Shares in engine-making giant Rolls-Royce rose over 14 per cent this morning as the firm unveiled a raft of measures to shore up its finances during the coronavirus crisis.
The blue-chip firm, which supplies engines to aerospace giants Airbus and Boeing, is paid by airlines according to the number of hours flown using its engines.
In March, chairman Warren East said, flying hours halved, leading to a £300m hit to the company’s finances, with further reductions expected in April, as the vast majority of the world’s carriers have grounded most of their planes.
As a result, Rolls-Royce has scrapped its financial targets for the year and cancelled its dividend for the first time since 1987.
East added that the firm would do more to strengthen its financial, including reducing salaries across its worldwide workforce by 10 per cent this year.
In a statement Rolls-Royce said it had secured an additional £1.5bn revolving credit facility, bringing its overall liquidity to £6.7bn, to give it headroom during a potential prolonged downturn.
Jefferies analyst Sandy Morris said that Rolls’s update should give investors confidence in the company’s ability to cope with the downturn.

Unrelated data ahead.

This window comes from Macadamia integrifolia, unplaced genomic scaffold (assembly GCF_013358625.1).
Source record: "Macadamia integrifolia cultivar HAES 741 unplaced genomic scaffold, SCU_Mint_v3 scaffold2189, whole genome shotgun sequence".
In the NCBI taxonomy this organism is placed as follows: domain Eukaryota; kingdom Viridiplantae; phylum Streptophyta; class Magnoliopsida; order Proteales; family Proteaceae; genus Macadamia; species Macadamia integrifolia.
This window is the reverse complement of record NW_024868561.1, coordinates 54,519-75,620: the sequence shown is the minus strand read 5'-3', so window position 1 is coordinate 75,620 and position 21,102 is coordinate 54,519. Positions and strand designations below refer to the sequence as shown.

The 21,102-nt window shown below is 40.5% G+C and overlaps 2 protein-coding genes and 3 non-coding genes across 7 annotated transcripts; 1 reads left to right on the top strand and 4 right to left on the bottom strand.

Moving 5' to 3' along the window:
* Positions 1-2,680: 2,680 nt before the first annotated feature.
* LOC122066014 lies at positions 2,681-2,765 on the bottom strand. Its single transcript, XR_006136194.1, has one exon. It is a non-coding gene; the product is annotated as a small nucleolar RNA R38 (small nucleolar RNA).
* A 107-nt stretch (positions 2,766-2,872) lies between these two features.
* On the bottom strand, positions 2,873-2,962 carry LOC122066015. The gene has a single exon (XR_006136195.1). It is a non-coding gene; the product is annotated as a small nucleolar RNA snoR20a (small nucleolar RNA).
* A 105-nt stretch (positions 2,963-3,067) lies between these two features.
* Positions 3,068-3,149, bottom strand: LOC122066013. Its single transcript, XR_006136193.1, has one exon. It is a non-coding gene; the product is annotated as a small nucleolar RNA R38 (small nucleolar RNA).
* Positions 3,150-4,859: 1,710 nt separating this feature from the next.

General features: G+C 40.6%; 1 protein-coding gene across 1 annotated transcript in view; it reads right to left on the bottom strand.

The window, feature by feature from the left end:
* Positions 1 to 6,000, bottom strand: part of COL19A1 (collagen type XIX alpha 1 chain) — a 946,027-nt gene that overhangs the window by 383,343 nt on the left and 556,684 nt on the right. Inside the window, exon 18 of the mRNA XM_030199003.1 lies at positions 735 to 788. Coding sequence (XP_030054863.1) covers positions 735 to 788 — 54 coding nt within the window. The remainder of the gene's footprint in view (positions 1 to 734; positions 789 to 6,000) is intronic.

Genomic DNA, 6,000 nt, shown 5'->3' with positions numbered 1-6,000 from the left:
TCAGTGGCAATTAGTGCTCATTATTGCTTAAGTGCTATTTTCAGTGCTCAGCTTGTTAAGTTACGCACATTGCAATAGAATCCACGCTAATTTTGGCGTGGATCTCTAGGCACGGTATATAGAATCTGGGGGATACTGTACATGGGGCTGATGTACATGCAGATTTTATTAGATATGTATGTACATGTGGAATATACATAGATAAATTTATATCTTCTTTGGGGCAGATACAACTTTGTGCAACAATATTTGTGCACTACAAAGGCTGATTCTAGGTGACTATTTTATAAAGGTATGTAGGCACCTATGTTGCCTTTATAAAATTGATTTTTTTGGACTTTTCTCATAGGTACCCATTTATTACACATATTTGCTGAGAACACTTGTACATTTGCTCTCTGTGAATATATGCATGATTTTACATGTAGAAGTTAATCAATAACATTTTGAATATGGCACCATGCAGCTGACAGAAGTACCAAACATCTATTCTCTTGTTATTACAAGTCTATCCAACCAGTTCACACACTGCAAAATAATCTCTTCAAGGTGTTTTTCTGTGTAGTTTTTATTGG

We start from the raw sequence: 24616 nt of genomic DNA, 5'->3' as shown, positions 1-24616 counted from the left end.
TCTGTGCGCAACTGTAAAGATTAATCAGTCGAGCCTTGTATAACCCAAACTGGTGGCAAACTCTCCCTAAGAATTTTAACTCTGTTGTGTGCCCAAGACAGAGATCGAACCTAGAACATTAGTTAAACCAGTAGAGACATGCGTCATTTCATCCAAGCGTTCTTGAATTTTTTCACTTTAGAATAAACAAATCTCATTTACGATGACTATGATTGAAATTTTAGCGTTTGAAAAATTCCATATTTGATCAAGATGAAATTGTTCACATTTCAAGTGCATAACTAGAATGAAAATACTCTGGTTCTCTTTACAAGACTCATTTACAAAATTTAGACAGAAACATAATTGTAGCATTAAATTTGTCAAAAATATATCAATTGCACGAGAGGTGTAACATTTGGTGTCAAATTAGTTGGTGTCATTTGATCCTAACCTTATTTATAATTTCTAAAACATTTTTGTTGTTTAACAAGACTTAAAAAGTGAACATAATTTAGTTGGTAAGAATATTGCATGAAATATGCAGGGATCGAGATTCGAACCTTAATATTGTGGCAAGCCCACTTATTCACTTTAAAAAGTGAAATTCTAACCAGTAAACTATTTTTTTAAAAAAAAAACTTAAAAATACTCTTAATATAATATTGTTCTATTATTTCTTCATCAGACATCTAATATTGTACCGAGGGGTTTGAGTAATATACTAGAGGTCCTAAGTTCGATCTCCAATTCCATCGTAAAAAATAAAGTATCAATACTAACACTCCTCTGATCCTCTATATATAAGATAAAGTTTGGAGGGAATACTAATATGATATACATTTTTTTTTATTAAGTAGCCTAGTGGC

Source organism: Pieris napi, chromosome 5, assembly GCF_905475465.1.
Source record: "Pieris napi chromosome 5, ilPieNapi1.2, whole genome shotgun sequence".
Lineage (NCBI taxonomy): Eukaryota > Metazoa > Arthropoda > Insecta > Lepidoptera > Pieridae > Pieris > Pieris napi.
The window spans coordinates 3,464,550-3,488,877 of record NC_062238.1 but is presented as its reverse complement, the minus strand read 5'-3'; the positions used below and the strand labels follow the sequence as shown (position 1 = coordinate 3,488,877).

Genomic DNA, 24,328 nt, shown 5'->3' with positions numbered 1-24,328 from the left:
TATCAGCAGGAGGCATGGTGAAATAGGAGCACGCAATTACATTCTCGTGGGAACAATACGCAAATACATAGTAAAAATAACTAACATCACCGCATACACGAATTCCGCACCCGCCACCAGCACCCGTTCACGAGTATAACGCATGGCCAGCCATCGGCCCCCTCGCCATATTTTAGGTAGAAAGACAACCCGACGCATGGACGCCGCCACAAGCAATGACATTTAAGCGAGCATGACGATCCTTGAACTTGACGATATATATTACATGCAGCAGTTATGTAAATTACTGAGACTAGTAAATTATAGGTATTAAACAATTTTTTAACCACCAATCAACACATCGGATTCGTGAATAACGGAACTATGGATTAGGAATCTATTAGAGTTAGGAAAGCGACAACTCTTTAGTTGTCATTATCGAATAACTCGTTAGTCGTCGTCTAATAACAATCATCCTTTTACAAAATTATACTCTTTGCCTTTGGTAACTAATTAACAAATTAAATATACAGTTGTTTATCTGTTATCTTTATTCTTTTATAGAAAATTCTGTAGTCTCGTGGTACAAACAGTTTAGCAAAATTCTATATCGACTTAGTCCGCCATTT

“There is plenty of liquidity. There are no worrying developments,” he said.
Ian Forrest, investment research analyst at The Share Centre, said: “Investors will be pleased to hear the company is getting on top of the long-running issues with the Trent engine, and also that defence activity has not been affected by Covid-19 as yet.
“However, there were few other positives for investors in this update”.
Roughly half of the firm’s £15bn annual revenue is derived from its aerospace business, with the remainder split between its defence and power divisions.
Rolls-Royce is one of a number of engineering giants currently engaged in an industry wide attempt to manufacture 10,000 ventilators for the NHS.
The company is part of a consortium known as Ventilator Challenge UK along with firms such as BAE Systems, Meggitt, GKN and Smith’s.